Since I have you on here, I have a question. I was told that in USA we have what we call a 3-way switch. This is a switch that can control a light from 2 different locations. If you wanted to control a light from 3 or more locations, you would use a 4 way switch. Now most people asked me, why a 3 way switch would only work from 2 locations, and a 4 way would work from 3 or more locations. I was told that ther terminology came from England and the original "3-way" switch was call a "3-point" switch. That was because it had 3 screws on the body of the switch. A "4-way" switch was called a "4-point" switch because it had 4 terminals on it. Have you heard of anything like this?
Like the numbering of floors in a building, this is one area where American and British terminology differ.
What you call a 3-way switch in the U.S. is known as a 2-way switch in England (i.e. the common wire can be connected to either of two others). A typical stairway light controlled from both top and bottom is frequently called a "2-way lighting circuit."
Where extra control points are needed, the switches you call 4-way are generally called "intermediate" switches here (derived from their location on the travelers between the two 2-way switches).
I don't know when the 2-way terminology came into being, but it's certainly found in British electrical books right back as far as the 1920s.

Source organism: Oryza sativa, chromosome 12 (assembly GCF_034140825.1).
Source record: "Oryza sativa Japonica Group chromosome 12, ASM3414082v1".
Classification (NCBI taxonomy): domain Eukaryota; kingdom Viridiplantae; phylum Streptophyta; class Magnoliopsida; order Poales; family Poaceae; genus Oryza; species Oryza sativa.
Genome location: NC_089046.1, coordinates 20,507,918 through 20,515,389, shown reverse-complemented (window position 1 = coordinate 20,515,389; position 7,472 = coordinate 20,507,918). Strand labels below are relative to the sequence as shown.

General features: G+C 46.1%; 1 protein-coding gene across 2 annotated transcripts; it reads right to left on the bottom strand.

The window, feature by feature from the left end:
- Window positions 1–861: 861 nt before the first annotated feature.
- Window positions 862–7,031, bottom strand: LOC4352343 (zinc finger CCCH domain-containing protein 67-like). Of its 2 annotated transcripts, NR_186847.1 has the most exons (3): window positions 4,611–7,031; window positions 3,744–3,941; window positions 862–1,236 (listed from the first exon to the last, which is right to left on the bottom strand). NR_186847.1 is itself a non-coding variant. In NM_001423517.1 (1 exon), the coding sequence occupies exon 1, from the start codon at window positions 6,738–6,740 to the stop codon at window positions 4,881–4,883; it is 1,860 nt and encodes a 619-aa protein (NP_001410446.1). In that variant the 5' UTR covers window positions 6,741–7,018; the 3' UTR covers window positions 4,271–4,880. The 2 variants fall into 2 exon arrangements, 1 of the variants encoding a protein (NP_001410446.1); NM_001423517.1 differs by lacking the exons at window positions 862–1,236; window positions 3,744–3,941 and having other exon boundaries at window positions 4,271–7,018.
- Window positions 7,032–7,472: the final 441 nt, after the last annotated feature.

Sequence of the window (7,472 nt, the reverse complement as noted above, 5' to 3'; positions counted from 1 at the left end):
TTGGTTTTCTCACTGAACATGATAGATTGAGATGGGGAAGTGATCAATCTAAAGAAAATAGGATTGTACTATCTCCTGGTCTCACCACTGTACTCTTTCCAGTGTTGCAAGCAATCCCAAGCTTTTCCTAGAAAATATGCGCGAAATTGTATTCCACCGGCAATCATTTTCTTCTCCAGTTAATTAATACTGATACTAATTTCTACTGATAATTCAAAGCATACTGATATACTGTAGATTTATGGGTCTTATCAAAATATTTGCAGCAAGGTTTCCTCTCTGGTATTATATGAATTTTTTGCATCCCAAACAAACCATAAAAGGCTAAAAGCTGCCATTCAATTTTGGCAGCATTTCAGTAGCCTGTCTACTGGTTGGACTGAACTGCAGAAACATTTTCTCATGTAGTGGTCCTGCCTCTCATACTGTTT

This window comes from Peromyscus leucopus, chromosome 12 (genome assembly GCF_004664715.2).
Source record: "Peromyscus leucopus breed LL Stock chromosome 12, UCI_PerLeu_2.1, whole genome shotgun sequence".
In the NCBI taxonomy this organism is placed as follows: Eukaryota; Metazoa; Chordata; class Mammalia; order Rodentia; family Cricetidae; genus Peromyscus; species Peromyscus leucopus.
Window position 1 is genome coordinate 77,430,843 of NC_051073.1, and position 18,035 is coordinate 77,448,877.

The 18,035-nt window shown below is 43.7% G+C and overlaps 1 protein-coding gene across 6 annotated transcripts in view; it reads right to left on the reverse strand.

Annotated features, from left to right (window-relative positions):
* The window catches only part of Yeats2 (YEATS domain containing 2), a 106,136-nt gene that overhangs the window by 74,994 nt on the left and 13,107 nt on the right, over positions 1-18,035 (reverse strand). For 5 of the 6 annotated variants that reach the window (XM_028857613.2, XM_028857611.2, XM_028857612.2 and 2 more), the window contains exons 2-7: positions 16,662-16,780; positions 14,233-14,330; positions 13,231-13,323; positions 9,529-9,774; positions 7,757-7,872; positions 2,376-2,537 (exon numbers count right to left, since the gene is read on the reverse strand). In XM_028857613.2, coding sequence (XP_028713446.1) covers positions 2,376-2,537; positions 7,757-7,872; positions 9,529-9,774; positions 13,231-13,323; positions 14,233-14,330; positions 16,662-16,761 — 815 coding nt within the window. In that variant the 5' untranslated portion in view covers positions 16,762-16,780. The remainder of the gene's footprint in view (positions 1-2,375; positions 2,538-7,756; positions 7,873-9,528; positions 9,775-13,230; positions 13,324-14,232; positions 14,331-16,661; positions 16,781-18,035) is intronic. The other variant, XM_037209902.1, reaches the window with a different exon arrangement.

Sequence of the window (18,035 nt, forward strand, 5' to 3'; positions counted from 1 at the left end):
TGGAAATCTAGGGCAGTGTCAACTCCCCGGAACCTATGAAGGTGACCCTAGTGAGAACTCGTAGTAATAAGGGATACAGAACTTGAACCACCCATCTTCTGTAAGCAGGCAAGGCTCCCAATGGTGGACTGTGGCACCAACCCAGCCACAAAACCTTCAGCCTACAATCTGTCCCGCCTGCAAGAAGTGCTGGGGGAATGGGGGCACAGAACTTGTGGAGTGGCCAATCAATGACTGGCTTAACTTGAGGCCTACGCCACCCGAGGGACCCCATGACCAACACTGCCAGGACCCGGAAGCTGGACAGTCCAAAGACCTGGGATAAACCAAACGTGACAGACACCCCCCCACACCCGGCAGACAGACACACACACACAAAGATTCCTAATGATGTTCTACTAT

I've never seen the 3-point and 4-point terminology, although it's possible that it was in use in the early days.
There are quite a few instances in our shared language where America retained a word/term/spelling which later fell out of use in England.
I read that story somewhere here a long time ago about why we called it 3 way switches because it was you terminology. Guess it just goes to show you that you can't believe anything that you read. As for believing what you read, my great-great grandfather came from England. I am not sure what city. He was a coal miner from what I hear. Someone told me that there is a large forest in lower England called the forest of Dean. ( This again is only hearsay passed down through my family) Someone thought that he came from this region. That is why my last name was ENDEAN, the "en" could mean from and the Dean meant from that forest. Eh, what the heck. It sounds good to me.